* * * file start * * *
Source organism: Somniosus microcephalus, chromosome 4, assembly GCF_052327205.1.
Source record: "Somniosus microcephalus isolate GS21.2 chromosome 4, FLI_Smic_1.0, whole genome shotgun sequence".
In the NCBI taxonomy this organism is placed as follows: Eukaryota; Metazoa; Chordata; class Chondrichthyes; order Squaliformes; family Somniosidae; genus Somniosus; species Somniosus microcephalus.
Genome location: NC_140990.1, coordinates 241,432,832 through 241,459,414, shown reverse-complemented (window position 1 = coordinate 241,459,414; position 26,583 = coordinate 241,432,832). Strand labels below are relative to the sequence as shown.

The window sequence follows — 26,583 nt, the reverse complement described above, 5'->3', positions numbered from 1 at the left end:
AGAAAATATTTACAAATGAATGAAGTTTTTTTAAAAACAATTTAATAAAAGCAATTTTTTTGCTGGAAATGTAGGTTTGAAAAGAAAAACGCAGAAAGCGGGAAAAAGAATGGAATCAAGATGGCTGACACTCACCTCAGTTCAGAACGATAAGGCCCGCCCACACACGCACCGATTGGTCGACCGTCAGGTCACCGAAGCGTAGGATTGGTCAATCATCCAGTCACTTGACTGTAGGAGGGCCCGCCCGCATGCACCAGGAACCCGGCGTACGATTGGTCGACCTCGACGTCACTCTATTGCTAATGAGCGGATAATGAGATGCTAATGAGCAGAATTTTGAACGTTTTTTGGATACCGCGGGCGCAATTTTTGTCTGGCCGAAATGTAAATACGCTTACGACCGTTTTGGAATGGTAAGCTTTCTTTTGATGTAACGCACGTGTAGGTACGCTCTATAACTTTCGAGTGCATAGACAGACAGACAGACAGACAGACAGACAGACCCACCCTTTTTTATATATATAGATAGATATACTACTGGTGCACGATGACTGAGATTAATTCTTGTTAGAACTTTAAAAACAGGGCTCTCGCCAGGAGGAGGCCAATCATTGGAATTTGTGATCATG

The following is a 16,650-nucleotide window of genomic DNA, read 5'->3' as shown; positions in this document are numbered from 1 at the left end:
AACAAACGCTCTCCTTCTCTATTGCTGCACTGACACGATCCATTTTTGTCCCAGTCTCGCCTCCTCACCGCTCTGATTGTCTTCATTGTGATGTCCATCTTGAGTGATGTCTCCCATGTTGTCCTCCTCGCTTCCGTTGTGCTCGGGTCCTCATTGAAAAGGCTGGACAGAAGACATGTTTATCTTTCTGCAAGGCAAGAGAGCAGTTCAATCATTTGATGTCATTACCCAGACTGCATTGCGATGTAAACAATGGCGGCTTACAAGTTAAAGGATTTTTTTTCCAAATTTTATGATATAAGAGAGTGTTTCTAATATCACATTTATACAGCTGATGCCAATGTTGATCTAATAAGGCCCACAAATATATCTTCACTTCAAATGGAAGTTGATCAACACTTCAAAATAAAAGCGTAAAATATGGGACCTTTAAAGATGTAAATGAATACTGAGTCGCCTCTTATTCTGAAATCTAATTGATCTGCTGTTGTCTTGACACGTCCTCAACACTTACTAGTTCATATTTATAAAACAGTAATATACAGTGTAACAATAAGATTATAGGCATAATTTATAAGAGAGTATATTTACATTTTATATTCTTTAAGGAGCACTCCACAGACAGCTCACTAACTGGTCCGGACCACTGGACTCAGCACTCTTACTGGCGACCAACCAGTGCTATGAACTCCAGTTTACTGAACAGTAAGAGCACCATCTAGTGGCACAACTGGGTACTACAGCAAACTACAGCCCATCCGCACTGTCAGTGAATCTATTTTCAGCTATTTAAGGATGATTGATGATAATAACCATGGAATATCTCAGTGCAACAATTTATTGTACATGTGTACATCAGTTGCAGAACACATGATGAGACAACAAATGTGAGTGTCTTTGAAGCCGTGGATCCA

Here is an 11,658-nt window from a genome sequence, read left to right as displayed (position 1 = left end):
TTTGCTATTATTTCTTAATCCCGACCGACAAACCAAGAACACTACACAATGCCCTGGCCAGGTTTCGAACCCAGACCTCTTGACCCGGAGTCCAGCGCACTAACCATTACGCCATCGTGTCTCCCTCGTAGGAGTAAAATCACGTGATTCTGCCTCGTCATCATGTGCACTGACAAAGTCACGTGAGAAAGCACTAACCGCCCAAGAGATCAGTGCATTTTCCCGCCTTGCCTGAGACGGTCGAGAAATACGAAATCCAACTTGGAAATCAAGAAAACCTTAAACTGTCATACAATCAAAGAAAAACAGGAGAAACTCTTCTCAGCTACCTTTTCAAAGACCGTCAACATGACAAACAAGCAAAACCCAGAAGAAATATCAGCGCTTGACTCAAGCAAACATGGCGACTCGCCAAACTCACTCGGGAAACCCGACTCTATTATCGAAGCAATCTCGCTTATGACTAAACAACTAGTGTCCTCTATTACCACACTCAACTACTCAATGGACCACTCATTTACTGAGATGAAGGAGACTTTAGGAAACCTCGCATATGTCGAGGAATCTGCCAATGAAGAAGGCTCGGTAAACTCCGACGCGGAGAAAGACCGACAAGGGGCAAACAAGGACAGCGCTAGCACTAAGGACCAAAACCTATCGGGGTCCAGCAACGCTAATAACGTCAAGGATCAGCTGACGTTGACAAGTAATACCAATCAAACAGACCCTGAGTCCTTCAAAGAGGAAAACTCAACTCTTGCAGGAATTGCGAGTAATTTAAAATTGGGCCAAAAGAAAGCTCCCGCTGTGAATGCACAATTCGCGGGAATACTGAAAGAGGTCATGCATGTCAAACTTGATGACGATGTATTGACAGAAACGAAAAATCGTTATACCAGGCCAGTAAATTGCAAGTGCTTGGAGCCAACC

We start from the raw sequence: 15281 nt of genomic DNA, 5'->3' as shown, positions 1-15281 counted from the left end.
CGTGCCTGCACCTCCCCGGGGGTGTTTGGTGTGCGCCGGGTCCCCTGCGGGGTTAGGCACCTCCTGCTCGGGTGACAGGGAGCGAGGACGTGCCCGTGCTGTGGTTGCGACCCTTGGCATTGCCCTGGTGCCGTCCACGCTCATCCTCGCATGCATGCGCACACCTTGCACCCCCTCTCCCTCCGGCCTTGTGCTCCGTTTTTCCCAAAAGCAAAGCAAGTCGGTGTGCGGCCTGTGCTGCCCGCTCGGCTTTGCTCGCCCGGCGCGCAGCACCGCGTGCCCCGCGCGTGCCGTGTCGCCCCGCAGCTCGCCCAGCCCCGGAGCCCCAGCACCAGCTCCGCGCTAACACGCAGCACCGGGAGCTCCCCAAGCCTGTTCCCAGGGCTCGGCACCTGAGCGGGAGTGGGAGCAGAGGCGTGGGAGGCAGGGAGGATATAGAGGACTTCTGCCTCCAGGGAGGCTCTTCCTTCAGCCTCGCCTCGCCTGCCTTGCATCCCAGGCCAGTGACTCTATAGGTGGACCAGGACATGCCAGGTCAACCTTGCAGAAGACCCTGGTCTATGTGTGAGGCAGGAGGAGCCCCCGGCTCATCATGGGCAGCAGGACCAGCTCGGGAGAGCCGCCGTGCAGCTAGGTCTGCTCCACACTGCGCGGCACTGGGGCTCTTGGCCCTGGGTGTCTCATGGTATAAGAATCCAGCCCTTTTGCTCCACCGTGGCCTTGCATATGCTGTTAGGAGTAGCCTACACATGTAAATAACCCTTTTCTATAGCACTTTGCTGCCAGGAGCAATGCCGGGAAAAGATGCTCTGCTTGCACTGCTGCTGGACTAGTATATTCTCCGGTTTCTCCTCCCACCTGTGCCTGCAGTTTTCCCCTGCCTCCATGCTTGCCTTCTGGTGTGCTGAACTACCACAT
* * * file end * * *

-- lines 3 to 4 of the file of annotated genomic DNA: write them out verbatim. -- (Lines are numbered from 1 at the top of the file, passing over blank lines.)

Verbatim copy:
In the NCBI taxonomy this organism is placed as follows: Eukaryota; Metazoa; Chordata; class Chondrichthyes; order Squaliformes; family Somniosidae; genus Somniosus; species Somniosus microcephalus.
Genome location: NC_140990.1, coordinates 241,432,832 through 241,459,414, shown reverse-complemented (window position 1 = coordinate 241,459,414; position 26,583 = coordinate 241,432,832). Strand labels below are relative to the sequence as shown.